Date of Award
Open Access Dissertation
Health Services and Policy Management
We report on a study of the comparison of two reimbursement methods, capitation (CAP) and fee for service (FFS), as well as mixed payment, with respect to the implementation of the ADA recommendations for Diabetes Type 2 (DM2) management and referral rates for specialist health care in the outpatient setting of the United States.
Our purpose in examining these specific topics is to determine whether there is any difference in the implementation of the ADA recommendations or the frequency of referral between visits paid under CAP vs under FFS because both quality and cost of healthcare is affected by these two payment types. We applied Agency Theory combined with Donabedian’s Theory to these topics as it relates to behavioral change in response to financial incentives. Our sample was a pooled cross-section of data from the 2014 and 2015 National Ambulatory Medical Care Surveys (NAMCS). We analyzed the weighted data using both patient, physician, and payer characteristics We hypothesized that visits that were paid under CAP would be less likely to implement ADA recommendations in the management of DM2 and more likely to be referred to specialists than those paid under FFS. Our analysis regression tested our hypotheses and the results demonstrated that the estimated average of applying ADA recommendations for visits under CAP is 0.5 recommendations less than visits under FFS (P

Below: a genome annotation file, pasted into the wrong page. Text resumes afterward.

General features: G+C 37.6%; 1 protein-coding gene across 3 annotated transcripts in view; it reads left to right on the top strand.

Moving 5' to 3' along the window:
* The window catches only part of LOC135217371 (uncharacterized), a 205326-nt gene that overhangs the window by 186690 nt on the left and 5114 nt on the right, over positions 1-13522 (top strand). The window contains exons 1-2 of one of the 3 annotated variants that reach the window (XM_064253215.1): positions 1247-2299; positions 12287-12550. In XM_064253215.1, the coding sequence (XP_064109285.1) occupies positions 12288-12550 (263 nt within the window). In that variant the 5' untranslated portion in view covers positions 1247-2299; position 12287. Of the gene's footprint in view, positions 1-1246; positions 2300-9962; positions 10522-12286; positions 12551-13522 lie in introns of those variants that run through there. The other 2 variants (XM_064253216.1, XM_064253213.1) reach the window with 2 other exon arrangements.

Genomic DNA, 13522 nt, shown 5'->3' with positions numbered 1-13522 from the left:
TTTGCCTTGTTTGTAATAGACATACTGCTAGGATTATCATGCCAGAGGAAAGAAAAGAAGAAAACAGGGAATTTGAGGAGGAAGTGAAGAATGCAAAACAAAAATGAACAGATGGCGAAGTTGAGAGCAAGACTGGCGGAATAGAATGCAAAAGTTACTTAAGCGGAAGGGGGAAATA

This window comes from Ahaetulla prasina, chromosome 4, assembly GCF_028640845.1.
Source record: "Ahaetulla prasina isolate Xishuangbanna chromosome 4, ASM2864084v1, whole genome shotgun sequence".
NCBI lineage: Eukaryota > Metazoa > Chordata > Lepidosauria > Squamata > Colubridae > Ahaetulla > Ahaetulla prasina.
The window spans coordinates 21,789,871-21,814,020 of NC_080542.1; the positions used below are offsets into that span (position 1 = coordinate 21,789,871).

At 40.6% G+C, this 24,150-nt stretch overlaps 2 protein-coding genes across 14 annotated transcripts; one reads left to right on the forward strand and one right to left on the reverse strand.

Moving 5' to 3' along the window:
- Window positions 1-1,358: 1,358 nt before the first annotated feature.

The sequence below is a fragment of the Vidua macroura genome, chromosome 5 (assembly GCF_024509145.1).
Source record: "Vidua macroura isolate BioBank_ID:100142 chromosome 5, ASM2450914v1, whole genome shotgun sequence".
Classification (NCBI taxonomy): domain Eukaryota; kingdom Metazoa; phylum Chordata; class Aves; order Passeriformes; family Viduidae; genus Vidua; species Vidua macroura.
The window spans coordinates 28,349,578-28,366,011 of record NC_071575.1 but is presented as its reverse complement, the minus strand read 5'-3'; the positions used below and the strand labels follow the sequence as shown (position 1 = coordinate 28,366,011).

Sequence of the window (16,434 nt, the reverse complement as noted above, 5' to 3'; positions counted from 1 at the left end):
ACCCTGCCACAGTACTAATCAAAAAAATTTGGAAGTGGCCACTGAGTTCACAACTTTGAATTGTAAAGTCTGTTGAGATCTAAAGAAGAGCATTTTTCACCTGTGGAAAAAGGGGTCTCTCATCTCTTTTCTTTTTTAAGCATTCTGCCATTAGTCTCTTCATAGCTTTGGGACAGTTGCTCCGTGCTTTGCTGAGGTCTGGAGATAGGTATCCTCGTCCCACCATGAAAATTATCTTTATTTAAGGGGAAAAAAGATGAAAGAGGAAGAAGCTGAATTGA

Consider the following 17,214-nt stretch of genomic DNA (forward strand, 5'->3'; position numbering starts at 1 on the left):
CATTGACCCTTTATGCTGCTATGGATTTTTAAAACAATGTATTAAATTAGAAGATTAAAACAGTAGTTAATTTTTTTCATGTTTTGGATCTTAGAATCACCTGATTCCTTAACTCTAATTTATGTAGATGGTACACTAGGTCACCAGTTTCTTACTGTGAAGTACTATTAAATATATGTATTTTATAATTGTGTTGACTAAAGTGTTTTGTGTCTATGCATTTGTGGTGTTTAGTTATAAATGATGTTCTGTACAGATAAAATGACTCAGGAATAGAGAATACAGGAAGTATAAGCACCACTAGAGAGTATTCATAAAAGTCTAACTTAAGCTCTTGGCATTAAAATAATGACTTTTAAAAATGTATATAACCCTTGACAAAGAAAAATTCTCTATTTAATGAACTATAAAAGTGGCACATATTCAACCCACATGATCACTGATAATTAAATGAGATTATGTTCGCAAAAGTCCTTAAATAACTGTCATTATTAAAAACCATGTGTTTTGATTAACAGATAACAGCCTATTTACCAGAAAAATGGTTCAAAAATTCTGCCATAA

Alharbi, A.(2019). The Association of Reimbursement Methods With the Tendency of Primary Care Physicians to Apply the American Diabetic Association’s Recommendations and Make Referrals to Specialists Among Ambulatory Care Patients in Us Outpatient Settings.. (Doctoral dissertation). Retrieved from https://scholarcommons.sc.edu/etd/5591